Carefree nights out. Adventurous trips away. Work-related wins and woes. My childhood girlfriends’ excited chatter washed over me, near strangers to me as I retreated deeper and deeper into the shell I called motherhood.
Being the first in the group to become a mum (and a stay-at-home one, at that), my small domestic victories, like how I could change a nappy with one hand tied behind my back, seemed to pale in comparison with my friends’ career successes and glamorous child-free lives. Slowly but surely, we were drifting apart.
makchic’s #MamaSecrets recently explored how life goes through a massive upheaval when you become a parent- as do your relationships with friends who don’t have children of their own. But the mere existence of a new life in your world doesn’t mean those important relationships have to end.
It took several months of cathartic crying and brutally honest heart-to-hearts before I finally learnt to let go of my insecurities and navigate the altered landscape of my friendships. Here are some of the lessons I’ve picked up along the way. Hopefully, you’ll find them helpful to you too:
Understand that your identity is not rooted in you being a parent
Parenthood fundamentally matures your character and changes your priorities in life. However, the person you were – that hilarious comedienne, or the fierce and fabulous dancing queen – whom your friends fell in love with is still in there somewhere. She’s a huge part of you that you should never forget.
Photo credit: TV Guide
Still, you owe it to your friends (and to yourself) to remain relevant and connected to the world beyond your child. Do share your life during meet-ups, but make a conscious effort as well to focus on topics of conversation beyond parenthood. Remember: it’s not all about you.
Make sure that your friends understand that their lives are important to you too, even though you might not be on the same journey they’re on. After all, you still care for them, don’t you?
One of the worst things a mum can do is to assume that her friends are disinterested in her child, or in her life as a parent. Often, our friends are merely waiting for us to open up about how we’re feeling and can be surprisingly supportive in hearing us out.
Speak honestly about your needs and expectations; about how you require patience and understanding as you grapple with the demands of motherhood. Share the life changes that you’re going through so that your friends know how to adjust accordingly. True friends would be willing to accommodate your new timing and responsibilities to your child. Do take care however not to take their graciousness for granted.
If you sense any underlying feelings of distance or awkwardness, be open and courageous enough to lovingly confront this. Even if it’s been a while, try picking up that phone to check in on your friends and reassure them that they’re still important to you.
Be willing to compromise
When it comes to meet-ups, don’t constantly tether your friends to your child’s naptime or feeding schedule. Try your best to strike a healthy balance. Some meet-ups might involve simple, family-friendly nights in, whilst others might require you to enlist a family member’s help to catch some much-needed quality time with the girls.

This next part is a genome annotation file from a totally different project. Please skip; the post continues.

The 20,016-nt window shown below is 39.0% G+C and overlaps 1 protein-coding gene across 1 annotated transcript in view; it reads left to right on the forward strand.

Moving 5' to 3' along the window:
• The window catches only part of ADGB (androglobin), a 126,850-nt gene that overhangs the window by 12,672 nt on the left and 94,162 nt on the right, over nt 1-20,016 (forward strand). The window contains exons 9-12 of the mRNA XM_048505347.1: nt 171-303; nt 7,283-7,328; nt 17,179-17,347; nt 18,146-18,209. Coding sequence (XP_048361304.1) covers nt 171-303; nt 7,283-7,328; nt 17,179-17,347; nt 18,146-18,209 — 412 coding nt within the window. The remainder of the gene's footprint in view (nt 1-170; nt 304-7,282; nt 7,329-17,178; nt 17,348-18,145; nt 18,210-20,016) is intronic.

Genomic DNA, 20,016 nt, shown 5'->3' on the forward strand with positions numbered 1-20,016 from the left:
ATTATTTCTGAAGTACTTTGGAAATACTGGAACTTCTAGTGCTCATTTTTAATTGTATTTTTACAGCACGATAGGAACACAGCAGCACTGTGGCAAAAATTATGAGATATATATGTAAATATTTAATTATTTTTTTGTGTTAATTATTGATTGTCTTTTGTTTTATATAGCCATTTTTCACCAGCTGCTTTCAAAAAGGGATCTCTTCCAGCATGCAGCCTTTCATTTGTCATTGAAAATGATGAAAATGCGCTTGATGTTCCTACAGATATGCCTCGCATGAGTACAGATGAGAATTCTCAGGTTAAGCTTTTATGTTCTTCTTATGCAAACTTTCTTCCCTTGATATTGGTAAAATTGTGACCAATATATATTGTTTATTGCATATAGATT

Initiate plans, too. Your friends may have gone quiet for fear of disrupting your (or your child’s) day-to-day routines. They’d welcome the effort on your part and would appreciate the fact that you’re thinking of them.
If you’ve been inadvertently left out of certain plans, as many followers lamented on #MamaSecrets recently, make sure to raise this with your friends in an honest manner. Explain that you’d still like to be included in fun activities – even though you might not always be able to make it.
Don’t be a smug married
Bridget Jones’ fans will relate…there’s nothing more irritating than a married friend-with-kids who lords their domestic bliss over their single friends! Well-intentioned (but ill-advised) comments (such as, “when are you going to give my child a playmate?”) will only serve to alienate them from you, and possibly foster a sense of competition or jealousy over who has made the “better” life choice.
Realise as well that those Instaworthy shots of your friends’ child-free crusades don’t always reflect their reality (the same way your #blessed parenting photos on social media don’t necessarily reflect yours).
As another follower commented, “Parenting and kids do not have to be in competition- we’re in this together,” it’s time to stop competing and start reconnecting instead on a personal level with friends you might have forgotten along the way.
Be willing to acknowledge the changes in your respective lives and work through them. Honest communication is a balm for any latent feelings of resentment.
Accept that seasons change
Photo credit: Martin Rak
Maybe the winter of discontent you’re going through with some of your friends is temporary, and maybe it’s not. Some friendships need to bide their time until a new season arises to grow, whilst others just run their natural course. And that’s okay.
The only thing you can do in these situations is to just let go of any bitterness you’re holding on to. Be grateful instead for the time you had together and the impact that that person had made in your life.
As you move forward, spend some time getting to know the new person you’ve become, and invest effort in building her up. Widen your spheres of interest, take up that cardio barre class you’re always on about, and be open to the possibility of creating exciting new friendships in the days to come!